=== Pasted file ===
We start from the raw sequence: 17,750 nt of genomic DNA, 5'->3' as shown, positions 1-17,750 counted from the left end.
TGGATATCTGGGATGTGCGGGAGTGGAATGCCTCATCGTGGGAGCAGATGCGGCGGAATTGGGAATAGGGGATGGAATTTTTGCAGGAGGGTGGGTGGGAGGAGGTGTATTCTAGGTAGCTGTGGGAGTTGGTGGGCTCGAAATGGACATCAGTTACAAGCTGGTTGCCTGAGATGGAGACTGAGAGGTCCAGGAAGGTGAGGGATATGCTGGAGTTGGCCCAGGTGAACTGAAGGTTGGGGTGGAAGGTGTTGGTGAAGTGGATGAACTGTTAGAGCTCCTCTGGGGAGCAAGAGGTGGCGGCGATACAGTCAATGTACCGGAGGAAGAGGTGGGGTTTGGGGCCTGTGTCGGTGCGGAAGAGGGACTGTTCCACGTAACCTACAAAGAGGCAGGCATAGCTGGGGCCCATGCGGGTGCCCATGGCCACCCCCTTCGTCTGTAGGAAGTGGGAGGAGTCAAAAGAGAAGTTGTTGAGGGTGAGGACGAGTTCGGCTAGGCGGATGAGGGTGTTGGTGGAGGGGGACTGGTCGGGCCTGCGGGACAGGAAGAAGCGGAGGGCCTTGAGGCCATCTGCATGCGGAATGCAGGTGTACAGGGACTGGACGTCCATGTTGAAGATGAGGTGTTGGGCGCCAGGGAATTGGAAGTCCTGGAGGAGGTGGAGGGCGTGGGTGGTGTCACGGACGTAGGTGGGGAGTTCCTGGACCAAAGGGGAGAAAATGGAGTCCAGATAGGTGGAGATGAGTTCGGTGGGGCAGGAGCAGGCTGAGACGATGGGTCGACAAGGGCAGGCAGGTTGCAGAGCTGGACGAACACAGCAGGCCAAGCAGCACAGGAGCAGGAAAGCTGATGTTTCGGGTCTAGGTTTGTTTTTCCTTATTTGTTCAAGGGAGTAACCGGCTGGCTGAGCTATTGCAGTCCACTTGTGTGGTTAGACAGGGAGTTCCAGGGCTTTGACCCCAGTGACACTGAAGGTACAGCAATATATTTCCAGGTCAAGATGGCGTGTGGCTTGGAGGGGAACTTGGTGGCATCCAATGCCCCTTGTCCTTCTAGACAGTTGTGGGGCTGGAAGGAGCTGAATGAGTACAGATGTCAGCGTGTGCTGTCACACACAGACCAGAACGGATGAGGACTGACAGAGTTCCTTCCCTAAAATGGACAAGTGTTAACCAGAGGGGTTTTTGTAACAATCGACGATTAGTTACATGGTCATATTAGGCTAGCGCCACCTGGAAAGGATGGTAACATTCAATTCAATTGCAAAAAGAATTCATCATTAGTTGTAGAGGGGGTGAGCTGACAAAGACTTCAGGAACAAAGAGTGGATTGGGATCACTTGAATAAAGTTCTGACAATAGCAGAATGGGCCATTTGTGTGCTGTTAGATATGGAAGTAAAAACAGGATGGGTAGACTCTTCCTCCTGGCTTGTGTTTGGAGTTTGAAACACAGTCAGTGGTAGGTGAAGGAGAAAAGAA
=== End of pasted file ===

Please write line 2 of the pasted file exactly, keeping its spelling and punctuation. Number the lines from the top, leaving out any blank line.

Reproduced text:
TGGATATCTGGGATGTGCGGGAGTGGAATGCCTCATCGTGGGAGCAGATGCGGCGGAATTGGGAATAGGGGATGGAATTTTTGCAGGAGGGTGGGTGGGAGGAGGTGTATTCTAGGTAGCTGTGGGAGTTGGTGGGCTCGAAATGGACATCAGTTACAAGCTGGTTGCCTGAGATGGAGACTGAGAGGTCCAGGAAGGTGAGGGATATGCTGGAGTTGGCCCAGGTGAACTGAAGGTTGGGGTGGAAGGTGTTGGTGAAGTGGATGAACTGTTAGAGCTCCTCTGGGGAGCAAGAGGTGGCGGCGATACAGTCAATGTACCGGAGGAAGAGGTGGGGTTTGGGGCCTGTGTCGGTGCGGAAGAGGGACTGTTCCACGTAACCTACAAAGAGGCAGGCATAGCTGGGGCCCATGCGGGTGCCCATGGCCACCCCCTTCGTCTGTAGGAAGTGGGAGGAGTCAAAAGAGAAGTTGTTGAGGGTGAGGACGAGTTCGGCTAGGCGGATGAGGGTGTTGGTGGAGGGGGACTGGTCGGGCCTGCGGGACAGGAAGAAGCGGAGGGCCTTGAGGCCATCTGCATGCGGAATGCAGGTGTACAGGGACTGGACGTCCATGTTGAAGATGAGGTGTTGGGCGCCAGGGAATTGGAAGTCCTGGAGGAGGTGGAGGGCGTGGGTGGTGTCACGGACGTAGGTGGGGAGTTCCTGGACCAAAGGGGAGAAAATGGAGTCCAGATAGGTGGAGATGAGTTCGGTGGGGCAGGAGCAGGCTGAGACGATGGGTCGACAAGGGCAGGCAGGTTGCAGAGCTGGACGAACACAGCAGGCCAAGCAGCACAGGAGCAGGAAAGCTGATGTTTCGGGTCTAGGTTTGTTTTTCCTTATTTGTTCAAGGGAGTAACCGGCTGGCTGAGCTATTGCAGTCCACTTGTGTGGTTAGACAGGGAGTTCCAGGGCTTTGACCCCAGTGACACTGAAGGTACAGCAATATATTTCCAGGTCAAGATGGCGTGTGGCTTGGAGGGGAACTTGGTGGCATCCAATGCCCCTTGTCCTTCTAGACAGTTGTGGGGCTGGAAGGAGCTGAATGAGTACAGATGTCAGCGTGTGCTGTCACACACAGACCAGAACGGATGAGGACTGACAGAGTTCCTTCCCTAAAATGGACAAGTGTTAACCAGAGGGGTTTTTGTAACAATCGACGATTAGTTACATGGTCATATTAGGCTAGCGCCACCTGGAAAGGATGGTAACATTCAATTCAATTGCAAAAAGAATTCATCATTAGTTGTAGAGGGGGTGAGCTGACAAAGACTTCAGGAACAAAGAGTGGATTGGGATCACTTGAATAAAGTTCTGACAATAGCAGAATGGGCCATTTGTGTGCTGTTAGATATGGAAGTAAAAACAGGATGGGTAGACTCTTCCTCCTGGCTTGTGTTTGGAGTTTGAAACACAGTCAGTGGTAGGTGAAGGAGAAAAGAA